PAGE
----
Tuesday, February 16, 2016

Giving Constructive Criticism

It’s a fact of life we can’t avoid. Whether it’s working in a professional environment, learning in the educational realm, or interacting with friends or family, at some point in time we all have to face criticism.  How we may perceive that criticism depends on whether we are on the giving or receiving end.

When done right, constructive criticism is not meant to hurt or humiliate a person.  Rather, constructive criticism is meant to build a person and push him / her to reach the next level of success. Learning how to give constructive criticism makes a difference in regards to how others view an individual and also how he or she demonstrates leadership.  This issue of Astronology takes a deeper look into how to give constructive criticism in the workplace.

The Fundamentals of Giving Effective Constructive Criticism

If someone needs to give constructive criticism to an individual, it is highly important to find an instrumental time to share this feedback. ChangingMinds.org, a website dedicated to the book Changing Minds in Detail by David Straker, advises, “When criticism is needed, do not avoid it, although you should pick your moment.”  Other tips include the following:

  • Do not criticize in public
There’s nothing worse than being publicly embarrassed, even if the mistake is small.   It is better to give the recipient his or her dignity and due privacy.

  • Be specific
Explain exactly where the person can improve.  Specifics can help the person receiving the constructive criticism to understand that he or she is not incompetent, and can make some adjustments in a specific area to become better.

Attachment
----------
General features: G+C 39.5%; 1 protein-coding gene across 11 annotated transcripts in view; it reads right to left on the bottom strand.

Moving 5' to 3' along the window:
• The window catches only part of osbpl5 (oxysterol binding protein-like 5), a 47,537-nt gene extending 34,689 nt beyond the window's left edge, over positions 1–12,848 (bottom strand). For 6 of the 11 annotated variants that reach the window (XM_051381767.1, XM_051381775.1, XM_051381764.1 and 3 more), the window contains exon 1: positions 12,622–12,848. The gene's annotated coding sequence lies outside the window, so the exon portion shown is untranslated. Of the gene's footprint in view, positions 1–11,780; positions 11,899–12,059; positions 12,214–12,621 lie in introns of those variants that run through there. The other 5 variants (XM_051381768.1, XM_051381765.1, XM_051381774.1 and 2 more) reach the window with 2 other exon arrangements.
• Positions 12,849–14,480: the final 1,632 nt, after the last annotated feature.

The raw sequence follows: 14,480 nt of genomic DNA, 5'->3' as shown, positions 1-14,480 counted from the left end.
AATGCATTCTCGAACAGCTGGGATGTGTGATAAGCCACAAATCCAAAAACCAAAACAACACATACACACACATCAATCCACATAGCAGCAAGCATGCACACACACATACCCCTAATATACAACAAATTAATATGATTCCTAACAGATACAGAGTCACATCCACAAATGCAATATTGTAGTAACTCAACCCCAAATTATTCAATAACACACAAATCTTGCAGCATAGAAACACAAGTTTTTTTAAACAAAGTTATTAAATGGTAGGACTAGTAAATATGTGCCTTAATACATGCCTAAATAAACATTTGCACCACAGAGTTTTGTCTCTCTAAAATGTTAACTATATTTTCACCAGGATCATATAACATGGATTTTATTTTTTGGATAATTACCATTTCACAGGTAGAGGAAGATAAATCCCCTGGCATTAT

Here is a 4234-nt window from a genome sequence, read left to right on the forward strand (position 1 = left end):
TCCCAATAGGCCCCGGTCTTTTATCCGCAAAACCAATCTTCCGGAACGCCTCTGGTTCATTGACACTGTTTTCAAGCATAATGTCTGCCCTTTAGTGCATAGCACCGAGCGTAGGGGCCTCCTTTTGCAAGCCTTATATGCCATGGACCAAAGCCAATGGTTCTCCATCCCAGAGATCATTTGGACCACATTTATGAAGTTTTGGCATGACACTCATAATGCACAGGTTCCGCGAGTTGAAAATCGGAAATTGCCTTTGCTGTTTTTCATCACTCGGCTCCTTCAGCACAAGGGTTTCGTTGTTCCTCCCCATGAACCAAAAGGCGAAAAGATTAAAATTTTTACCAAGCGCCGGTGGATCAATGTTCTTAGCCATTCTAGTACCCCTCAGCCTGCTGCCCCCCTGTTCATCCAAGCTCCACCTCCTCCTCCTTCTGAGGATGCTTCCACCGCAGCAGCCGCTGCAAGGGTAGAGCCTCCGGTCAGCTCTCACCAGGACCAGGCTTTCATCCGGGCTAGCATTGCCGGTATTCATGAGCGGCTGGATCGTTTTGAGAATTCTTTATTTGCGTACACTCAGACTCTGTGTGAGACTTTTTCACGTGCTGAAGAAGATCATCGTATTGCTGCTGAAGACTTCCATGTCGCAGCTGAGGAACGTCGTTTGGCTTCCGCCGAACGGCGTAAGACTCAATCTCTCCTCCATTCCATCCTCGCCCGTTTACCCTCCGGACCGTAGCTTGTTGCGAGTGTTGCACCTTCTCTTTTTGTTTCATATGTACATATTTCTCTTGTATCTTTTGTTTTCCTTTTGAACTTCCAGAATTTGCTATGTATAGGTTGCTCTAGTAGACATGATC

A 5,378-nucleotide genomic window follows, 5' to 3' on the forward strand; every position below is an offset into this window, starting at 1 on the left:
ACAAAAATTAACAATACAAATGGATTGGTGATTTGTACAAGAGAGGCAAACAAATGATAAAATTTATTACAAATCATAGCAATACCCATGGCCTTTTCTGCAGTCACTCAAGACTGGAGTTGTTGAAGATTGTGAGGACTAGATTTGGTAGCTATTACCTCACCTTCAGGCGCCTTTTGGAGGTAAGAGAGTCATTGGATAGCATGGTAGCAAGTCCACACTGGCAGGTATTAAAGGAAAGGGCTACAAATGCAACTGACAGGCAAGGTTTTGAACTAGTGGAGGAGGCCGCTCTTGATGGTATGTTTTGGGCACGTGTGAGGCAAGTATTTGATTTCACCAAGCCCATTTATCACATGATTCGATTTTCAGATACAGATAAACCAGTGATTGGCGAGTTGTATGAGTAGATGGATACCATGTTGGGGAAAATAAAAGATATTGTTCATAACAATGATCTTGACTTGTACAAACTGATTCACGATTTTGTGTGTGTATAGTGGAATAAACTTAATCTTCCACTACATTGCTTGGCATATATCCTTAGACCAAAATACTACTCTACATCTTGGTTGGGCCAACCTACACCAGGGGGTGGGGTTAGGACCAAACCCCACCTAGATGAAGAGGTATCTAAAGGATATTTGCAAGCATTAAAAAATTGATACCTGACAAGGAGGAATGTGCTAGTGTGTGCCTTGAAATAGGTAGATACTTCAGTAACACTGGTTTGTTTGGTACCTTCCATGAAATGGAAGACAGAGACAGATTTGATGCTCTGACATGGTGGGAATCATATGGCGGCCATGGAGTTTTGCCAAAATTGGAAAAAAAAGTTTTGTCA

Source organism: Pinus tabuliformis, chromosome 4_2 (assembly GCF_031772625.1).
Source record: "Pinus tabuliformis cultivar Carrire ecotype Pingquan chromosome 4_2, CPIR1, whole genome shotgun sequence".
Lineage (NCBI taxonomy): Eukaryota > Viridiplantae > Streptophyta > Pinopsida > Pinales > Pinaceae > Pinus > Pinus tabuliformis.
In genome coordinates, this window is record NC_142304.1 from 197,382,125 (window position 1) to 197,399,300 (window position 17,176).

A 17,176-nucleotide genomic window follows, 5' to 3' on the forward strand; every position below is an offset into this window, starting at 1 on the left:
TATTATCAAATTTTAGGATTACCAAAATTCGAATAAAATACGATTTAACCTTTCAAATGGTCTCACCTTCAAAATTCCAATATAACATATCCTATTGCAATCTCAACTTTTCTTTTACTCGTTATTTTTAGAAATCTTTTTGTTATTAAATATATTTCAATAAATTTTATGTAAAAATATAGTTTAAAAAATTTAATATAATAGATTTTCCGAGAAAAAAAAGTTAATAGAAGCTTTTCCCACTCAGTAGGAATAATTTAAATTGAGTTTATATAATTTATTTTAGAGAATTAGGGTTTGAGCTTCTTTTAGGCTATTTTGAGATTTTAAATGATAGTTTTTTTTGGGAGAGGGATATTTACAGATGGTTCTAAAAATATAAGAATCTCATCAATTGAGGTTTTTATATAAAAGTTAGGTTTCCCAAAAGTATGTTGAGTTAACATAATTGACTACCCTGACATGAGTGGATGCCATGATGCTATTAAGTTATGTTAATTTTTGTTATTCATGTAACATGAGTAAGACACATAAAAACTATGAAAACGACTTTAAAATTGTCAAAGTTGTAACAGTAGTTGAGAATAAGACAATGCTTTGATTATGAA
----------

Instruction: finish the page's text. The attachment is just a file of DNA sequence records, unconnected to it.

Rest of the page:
• Check for understanding
Ensure that the criticism is understood clearly to help erase any doubts the person may have that he or she is being singled out as a target.  Rather, the feedback is for his or her benefit.

  • Check that the individual knows the positive future change focus
Part of making sure that the criticism is understood includes checking to make certain that the individual perceives the feedback is for positive future change.

  • Discuss what happens next…support the person in moving forward
Make the discussion a positive dialogue by addressing what happens next. This includes creating goals or steps to move forward.  This step also allows the individual to feel confident he or she has the support needed, and to view the criticism positively.

Psychotherapist Dr. Barton Goldsmith Ph. D. also noted that tone of voice and eye contact are also essential when giving criticism.  Both communicate sincerity, which demonstrates to the recipient that he or she is receiving positive council.

The Top Three Ways to Give Bad Constructive Criticism

Usnews.com published an article entitled “7 Mistakes Bosses Make When Giving Criticism.”  Three of these critical mistakes include the following:

  • Not Putting The Criticism in Context 
By not putting the criticism in context, the individual can become confused as to how the criticism fits with his or her goals within the organization. This may also lead to the person to ignore the feedback.

  • Not Explaining Consequences
By not explaining the consequences for not taking action as a result of the constructive criticism, the person provided the feedback leaves himself open to misunderstanding and unnecessary “office drama” between workers who did not understand the possible consequences sooner.
  • Not Having Consequences
Just as bad as not explaining consequences is not having them at all. The goal is not to “scare” employees into changing.  Rather, it’s imperative to communicate that change is necessary in order to help motivate.  Having some consequences helps to remind employees that they play important roles in the success of their organizations, and that they must continue to make progress in order to help build their organizations.